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Rosenthal v. Warren
United States Court of Appeals for the Second Circuit
475 F.2d 438 (1973)
Dr. Martin C. Rosenthal, a New York resident, died after a surgery performed by Dr. Warren (defendant) at New England Baptist Hospital (hospital) (defendant), a Massachusetts corporation. Dr. Warren was a world-renowned surgeon who treated patients from around the world. Approximately one-third of the hospital’s patients were from outside of Massachusetts, and in the year of Dr. Rosenthal’s death, 9 percent of the hospital’s patients were New York residents. The hospital also solicited and received donations worldwide. Mrs. Rosenthal (plaintiff), a New York resident, filed a malpractice claim in New York state court against Dr. Warren and the hospital for malpractice, and she requested $1.25 million in damages. The lawsuit was removed to federal district court. Dr. Warren and the hospital argued that Massachusetts law should be applied to Mrs. Rosenthal’s claim. Massachusetts law imposed both minimum and maximum damages limits in wrongful-death cases and assessed damages in proportion to the tortfeasor’s culpability. The maximum allowable recovery was $50,000. The district court held that New York law, which allowed unlimited damages, applied. The court granted partial summary judgment in favor of Mrs. Rosenthal on this issue, and Dr. Warren and the hospital appealed. In support of their appeal, Dr. Warren and the hospital argued that Massachusetts law should apply because both the surgery and the death occurred in Massachusetts and because the parties intended for Massachusetts law to apply in the event of a malpractice claim.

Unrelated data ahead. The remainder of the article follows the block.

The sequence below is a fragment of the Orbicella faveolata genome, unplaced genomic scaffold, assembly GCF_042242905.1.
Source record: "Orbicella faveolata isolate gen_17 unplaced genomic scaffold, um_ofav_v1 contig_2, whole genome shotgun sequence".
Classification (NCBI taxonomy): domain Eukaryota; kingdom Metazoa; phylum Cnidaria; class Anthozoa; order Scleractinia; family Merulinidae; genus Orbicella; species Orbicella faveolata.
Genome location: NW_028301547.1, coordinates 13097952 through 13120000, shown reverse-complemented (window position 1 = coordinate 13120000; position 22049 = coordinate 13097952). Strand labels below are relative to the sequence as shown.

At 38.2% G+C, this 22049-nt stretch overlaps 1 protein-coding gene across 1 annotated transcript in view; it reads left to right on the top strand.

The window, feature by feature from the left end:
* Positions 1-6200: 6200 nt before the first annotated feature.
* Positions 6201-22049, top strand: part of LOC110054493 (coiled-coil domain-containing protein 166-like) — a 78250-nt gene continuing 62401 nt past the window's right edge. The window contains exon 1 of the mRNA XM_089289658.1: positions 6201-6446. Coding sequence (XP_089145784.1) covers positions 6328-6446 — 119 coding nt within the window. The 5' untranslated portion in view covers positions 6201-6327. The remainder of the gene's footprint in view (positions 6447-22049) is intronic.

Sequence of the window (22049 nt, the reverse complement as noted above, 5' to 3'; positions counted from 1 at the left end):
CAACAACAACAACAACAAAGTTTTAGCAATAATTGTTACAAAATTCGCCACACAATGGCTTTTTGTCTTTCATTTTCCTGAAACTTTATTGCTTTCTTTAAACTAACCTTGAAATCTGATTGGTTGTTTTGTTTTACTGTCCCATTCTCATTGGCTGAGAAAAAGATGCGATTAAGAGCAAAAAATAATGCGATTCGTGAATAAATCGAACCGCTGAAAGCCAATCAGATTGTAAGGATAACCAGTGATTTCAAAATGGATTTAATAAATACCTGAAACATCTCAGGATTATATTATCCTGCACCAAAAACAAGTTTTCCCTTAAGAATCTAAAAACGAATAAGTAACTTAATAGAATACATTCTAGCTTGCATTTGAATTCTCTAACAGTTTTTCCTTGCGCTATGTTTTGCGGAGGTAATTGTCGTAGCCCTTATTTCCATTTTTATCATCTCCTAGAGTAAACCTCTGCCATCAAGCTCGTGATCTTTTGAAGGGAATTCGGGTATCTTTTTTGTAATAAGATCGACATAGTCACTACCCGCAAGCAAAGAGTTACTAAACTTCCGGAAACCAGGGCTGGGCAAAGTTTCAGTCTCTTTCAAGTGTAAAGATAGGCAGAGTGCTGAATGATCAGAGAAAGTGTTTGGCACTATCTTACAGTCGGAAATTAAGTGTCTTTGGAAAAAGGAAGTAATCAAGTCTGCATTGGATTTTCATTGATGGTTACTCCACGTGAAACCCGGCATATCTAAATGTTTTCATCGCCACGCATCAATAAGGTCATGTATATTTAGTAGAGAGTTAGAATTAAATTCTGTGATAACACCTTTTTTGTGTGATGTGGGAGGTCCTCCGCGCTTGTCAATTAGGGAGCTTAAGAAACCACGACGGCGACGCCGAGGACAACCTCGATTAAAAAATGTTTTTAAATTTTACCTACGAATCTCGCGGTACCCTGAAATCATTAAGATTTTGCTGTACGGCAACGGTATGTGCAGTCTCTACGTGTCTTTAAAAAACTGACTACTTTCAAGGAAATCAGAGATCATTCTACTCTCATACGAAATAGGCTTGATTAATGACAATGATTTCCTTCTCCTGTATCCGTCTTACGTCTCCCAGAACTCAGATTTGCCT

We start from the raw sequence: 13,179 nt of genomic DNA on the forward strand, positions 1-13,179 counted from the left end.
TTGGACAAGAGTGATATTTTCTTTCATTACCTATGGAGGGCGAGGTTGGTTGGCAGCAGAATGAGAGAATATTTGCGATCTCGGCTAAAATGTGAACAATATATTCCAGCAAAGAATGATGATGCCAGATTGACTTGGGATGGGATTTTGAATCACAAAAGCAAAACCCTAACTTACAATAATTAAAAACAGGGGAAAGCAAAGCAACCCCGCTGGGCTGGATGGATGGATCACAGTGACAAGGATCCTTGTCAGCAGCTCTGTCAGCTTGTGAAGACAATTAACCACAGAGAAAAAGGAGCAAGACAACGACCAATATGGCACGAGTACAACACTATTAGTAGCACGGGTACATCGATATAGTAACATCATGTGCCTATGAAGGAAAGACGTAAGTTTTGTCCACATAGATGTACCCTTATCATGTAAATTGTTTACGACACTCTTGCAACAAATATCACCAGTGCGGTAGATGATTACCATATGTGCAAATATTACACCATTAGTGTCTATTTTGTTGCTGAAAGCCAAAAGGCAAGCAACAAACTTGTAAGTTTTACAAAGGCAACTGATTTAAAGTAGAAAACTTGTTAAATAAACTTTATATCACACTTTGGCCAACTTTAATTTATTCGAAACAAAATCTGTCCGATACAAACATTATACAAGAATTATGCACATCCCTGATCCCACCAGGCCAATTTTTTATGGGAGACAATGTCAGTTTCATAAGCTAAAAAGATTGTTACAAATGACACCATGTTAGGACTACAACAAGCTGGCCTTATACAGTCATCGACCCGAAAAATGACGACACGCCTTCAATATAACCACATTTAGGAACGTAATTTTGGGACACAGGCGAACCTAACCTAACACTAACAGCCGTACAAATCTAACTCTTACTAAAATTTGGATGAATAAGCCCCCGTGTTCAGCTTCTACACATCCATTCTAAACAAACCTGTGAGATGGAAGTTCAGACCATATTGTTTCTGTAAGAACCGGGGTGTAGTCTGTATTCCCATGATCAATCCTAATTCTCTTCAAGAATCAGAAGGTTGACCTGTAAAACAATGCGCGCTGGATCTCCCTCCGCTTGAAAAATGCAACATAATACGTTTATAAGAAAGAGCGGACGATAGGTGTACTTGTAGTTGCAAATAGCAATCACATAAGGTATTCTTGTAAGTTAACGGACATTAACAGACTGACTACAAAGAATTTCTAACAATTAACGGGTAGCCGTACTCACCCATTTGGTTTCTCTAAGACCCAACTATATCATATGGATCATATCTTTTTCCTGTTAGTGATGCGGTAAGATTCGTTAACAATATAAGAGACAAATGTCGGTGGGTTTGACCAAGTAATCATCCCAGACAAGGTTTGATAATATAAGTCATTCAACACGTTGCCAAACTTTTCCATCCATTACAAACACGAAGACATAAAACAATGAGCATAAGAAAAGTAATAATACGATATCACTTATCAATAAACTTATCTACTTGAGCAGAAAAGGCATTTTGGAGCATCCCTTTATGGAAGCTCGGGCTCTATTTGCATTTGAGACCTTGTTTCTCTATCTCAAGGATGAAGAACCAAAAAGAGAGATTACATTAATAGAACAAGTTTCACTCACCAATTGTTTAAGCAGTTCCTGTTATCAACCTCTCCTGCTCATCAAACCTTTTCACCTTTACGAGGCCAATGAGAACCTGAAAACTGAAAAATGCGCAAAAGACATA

Rule of Law
Holding and Reasoning (Oakes, J.)
Dissent (Lumbard, J.)
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